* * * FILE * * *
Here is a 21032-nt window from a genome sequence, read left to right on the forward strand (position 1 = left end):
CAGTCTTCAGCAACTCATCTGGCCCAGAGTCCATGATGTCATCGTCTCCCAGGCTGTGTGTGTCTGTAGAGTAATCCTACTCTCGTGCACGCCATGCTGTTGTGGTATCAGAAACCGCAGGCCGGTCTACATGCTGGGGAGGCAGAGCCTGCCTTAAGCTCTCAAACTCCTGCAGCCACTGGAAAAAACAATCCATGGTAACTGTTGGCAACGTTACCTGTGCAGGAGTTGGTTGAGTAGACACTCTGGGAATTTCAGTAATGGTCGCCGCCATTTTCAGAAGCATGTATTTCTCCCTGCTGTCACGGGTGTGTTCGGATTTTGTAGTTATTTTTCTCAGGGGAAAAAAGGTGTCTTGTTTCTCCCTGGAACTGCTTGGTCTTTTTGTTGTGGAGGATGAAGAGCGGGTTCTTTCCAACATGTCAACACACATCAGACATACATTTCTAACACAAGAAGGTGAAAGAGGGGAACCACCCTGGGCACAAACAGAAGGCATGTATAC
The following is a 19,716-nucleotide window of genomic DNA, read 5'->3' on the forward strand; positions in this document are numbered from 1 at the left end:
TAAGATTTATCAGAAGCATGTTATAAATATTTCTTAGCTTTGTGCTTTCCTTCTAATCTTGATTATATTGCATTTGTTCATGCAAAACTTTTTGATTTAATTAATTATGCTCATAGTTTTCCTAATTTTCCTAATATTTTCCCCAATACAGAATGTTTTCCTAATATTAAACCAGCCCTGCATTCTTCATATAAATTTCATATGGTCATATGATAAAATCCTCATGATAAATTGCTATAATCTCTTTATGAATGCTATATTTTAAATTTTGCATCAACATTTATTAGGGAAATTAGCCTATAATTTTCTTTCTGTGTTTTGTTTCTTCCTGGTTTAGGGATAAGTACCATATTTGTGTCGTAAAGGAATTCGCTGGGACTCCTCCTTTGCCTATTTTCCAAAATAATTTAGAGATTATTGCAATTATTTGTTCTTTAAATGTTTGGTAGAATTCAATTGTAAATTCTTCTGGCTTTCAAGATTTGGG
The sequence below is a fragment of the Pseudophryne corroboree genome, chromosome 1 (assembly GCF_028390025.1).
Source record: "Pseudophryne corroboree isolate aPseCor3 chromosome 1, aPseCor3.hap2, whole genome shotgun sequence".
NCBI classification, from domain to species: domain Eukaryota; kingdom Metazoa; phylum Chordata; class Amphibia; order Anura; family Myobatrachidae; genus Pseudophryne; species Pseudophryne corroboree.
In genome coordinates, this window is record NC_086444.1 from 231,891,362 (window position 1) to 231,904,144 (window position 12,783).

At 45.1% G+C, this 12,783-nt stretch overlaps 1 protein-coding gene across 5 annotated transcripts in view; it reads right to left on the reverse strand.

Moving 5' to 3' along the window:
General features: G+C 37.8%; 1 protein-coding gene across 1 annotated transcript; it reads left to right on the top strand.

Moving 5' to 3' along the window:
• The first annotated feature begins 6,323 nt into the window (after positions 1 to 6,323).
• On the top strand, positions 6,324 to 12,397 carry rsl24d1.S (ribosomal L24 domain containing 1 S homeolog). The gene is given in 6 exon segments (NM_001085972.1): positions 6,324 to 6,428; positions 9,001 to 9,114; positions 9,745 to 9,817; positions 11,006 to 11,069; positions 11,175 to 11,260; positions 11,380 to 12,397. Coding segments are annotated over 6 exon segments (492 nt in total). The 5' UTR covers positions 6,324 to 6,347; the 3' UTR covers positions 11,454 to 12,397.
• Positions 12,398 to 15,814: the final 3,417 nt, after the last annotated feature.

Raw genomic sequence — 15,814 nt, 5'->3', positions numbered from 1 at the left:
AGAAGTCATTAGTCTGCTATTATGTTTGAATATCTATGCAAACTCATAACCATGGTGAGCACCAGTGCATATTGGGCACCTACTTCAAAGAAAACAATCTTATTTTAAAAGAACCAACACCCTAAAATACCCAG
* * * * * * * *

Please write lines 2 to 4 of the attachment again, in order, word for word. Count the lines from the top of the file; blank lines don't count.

CAGTCTTCAGCAACTCATCTGGCCCAGAGTCCATGATGTCATCGTCTCCCAGGCTGTGTGTGTCTGTAGAGTAATCCTACTCTCGTGCACGCCATGCTGTTGTGGTATCAGAAACCGCAGGCCGGTCTACATGCTGGGGAGGCAGAGCCTGCCTTAAGCTCTCAAACTCCTGCAGCCACTGGAAAAAACAATCCATGGTAACTGTTGGCAACGTTACCTGTGCAGGAGTTGGTTGAGTAGACACTCTGGGAATTTCAGTAATGGTCGCCGCCATTTTCAGAAGCATGTATTTCTCCCTGCTGTCACGGGTGTGTTCGGATTTTGTAGTTATTTTTCTCAGGGGAAAAAAGGTGTCTTGTTTCTCCCTGGAACTGCTTGGTCTTTTTGTTGTGGAGGATGAAGAGCGGGTTCTTTCCAACATGTCAACACACATCAGACATACATTTCTAACACAAGAAGGTGAAAGAGGGGAACCACCCTGGGCACAAACAGAAGGCATGTATAC
The following is a 19,716-nucleotide window of genomic DNA, read 5'->3' on the forward strand; positions in this document are numbered from 1 at the left end:
TAAGATTTATCAGAAGCATGTTATAAATATTTCTTAGCTTTGTGCTTTCCTTCTAATCTTGATTATATTGCATTTGTTCATGCAAAACTTTTTGATTTAATTAATTATGCTCATAGTTTTCCTAATTTTCCTAATATTTTCCCCAATACAGAATGTTTTCCTAATATTAAACCAGCCCTGCATTCTTCATATAAATTTCATATGGTCATATGATAAAATCCTCATGATAAATTGCTATAATCTCTTTATGAATGCTATATTTTAAATTTTGCATCAACATTTATTAGGGAAATTAGCCTATAATTTTCTTTCTGTGTTTTGTTTCTTCCTGGTTTAGGGATAAGTACCATATTTGTGTCGTAAAGGAATTCGCTGGGACTCCTCCTTTGCCTATTTTCCAAAATAATTTAGAGATTATTGCAATTATTTGTTCTTTAAATGTTTGGTAGAATTCAATTGTAAATTCTTCTGGCTTTCAAGATTTGGG